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Home » Archive » 2010

TDK conference 2010

Detection of porcine circovirus genome by polymerase chain reaction and isothermal amplification
Falus Dorottya Adrienn - year 5
SzIU, Faculty of Veterinary Science, Department of Microbiology and Infectious Diseases
Supervisors: Dr. Tamás Tuboly, Dr. Márta Lőrincz

Abstract:

Porcine circoviruses (PCV) are present worldwide causing serious economic losses in the pig industry. The losses are in part due to the clinical manifestations of the infection (either alone or as in form of co-infections) by the pathogenic form (PCV2) of the virus, collectively named as PCV associated diseases (PCVD), but the subclinical infections are also of great impact as PCV2 is well known for its immunosuppressive nature, decreasing the efficacy of regular vaccinations and increasing the pathogenicity of even facultatively pathogenic microorganisms. To our current knowledge PCV2 under natural conditions is present only in domestic pigs and wild boars, but recent studies indicated that rodents at infected pig herds may transmit the virus.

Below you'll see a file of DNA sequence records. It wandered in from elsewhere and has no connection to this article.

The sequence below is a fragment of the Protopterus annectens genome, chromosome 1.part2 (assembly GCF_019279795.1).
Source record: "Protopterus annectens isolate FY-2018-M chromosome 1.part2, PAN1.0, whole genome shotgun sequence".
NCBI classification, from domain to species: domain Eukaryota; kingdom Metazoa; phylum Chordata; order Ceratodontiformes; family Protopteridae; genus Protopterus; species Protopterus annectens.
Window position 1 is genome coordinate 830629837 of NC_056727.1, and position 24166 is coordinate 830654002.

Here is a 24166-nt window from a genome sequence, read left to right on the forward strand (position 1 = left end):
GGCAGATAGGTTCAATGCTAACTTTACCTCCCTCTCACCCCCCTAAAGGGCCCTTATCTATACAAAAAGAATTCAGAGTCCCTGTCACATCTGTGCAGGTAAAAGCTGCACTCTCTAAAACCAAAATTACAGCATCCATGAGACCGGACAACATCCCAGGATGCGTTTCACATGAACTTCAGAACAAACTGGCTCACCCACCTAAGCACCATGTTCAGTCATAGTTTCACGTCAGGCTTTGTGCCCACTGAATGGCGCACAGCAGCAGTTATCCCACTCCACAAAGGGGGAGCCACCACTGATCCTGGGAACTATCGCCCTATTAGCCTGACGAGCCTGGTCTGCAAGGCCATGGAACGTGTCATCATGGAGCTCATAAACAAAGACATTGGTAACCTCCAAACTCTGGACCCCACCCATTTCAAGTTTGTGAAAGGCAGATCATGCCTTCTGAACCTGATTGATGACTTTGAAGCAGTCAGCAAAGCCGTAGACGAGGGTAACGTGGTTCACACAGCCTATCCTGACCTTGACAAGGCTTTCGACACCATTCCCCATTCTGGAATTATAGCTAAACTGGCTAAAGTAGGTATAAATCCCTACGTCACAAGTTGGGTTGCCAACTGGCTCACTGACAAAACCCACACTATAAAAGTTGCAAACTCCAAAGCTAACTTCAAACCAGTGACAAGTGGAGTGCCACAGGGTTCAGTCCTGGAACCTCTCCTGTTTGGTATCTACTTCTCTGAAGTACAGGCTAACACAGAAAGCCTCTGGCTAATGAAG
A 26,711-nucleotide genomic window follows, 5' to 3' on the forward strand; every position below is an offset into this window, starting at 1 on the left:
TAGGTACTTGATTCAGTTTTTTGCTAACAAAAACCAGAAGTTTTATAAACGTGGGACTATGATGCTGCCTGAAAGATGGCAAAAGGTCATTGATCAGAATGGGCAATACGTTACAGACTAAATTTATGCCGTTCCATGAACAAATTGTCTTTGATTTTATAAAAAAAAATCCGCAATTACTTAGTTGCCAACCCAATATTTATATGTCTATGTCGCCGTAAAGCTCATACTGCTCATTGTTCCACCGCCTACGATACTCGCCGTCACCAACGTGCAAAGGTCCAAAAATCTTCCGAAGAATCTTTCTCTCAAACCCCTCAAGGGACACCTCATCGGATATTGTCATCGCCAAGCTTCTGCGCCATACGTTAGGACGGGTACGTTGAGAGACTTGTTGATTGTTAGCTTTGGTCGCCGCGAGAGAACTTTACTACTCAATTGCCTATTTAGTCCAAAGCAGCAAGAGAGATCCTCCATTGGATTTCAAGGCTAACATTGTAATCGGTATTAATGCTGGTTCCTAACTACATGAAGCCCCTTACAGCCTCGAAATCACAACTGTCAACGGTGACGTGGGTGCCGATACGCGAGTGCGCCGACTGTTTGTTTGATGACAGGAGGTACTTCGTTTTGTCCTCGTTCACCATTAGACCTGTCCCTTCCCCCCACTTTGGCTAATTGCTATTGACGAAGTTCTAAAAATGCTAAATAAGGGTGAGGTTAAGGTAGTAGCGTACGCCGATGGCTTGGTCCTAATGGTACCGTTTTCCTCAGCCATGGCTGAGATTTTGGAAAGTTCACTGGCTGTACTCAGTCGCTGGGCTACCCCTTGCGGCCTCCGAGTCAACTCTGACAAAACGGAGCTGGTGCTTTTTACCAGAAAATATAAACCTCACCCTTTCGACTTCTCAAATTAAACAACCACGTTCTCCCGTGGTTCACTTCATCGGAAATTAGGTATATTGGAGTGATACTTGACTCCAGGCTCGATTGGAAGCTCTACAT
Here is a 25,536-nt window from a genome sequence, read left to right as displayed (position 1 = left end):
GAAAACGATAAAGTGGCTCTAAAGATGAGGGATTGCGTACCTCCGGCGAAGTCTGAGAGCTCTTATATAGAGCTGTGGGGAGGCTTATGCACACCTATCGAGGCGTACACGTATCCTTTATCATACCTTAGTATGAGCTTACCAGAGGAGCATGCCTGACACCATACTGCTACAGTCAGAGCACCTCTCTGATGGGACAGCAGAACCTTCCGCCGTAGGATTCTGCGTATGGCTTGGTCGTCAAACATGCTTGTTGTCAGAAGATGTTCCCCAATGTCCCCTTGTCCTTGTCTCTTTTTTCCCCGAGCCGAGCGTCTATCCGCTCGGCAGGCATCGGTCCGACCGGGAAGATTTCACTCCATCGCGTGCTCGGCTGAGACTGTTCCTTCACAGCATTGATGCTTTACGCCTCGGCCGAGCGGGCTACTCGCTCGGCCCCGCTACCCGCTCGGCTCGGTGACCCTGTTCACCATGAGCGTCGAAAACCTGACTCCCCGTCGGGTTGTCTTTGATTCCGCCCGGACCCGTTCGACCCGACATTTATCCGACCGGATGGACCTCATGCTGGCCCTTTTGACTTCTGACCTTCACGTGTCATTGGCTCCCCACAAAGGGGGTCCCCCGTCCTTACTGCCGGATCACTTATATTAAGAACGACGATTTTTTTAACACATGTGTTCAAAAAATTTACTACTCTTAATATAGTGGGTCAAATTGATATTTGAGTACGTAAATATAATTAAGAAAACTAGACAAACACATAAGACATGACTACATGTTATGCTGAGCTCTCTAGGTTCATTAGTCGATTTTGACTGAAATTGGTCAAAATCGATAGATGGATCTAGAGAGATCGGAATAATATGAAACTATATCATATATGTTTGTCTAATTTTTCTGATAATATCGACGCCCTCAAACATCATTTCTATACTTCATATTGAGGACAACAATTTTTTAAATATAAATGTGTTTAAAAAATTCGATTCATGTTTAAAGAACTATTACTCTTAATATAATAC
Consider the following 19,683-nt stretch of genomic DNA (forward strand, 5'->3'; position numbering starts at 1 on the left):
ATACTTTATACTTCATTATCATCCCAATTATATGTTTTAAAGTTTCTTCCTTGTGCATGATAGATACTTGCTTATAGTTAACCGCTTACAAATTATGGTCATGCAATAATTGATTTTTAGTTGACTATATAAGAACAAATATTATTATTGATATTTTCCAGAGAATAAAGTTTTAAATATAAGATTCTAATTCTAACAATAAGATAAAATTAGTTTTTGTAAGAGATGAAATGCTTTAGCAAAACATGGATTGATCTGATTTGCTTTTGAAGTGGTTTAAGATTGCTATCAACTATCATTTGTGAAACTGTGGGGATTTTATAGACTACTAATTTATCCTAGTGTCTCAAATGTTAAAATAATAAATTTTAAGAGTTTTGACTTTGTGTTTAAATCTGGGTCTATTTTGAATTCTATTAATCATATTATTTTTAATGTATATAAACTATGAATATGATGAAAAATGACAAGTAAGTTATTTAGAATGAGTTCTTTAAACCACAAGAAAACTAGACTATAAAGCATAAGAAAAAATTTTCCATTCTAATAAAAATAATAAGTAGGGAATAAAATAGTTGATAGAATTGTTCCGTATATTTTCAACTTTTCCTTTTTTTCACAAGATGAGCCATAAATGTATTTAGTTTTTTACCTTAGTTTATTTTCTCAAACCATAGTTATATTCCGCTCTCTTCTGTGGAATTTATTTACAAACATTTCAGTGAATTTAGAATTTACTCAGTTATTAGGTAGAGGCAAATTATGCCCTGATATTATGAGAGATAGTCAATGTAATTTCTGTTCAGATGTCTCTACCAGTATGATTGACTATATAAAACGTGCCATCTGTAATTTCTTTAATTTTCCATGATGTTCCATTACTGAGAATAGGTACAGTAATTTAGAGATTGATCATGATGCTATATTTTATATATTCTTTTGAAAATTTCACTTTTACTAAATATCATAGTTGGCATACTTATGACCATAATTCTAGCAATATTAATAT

Viruses belonging into the PCV2 group show a remarkable genetic variability, yet the most widely used detection method is polymerase chain reaction (PCR), a very sensitive method but at the same time ignorant for divergent genomes, as it operates with specific primer sequences, so unusual genomes may remain undetected. There are however, several other possibilities already for the amplification of unknown genomes, one of these, an isothermal method, namely the rolling circle amplification (RCA) that is capable of synthesizing a number of copies from unknown circular templates using random hexamers.

The current study compared the sensitivity and efficiency of PCR and RCA, using DNA templates extracted from infected organs of domestic pigs and wild boars. According to the results of these experiments it was concluded that, although RCA had several advantages over PCR, still the sensitivity of the method was consequently one log below of that measured for PCR.



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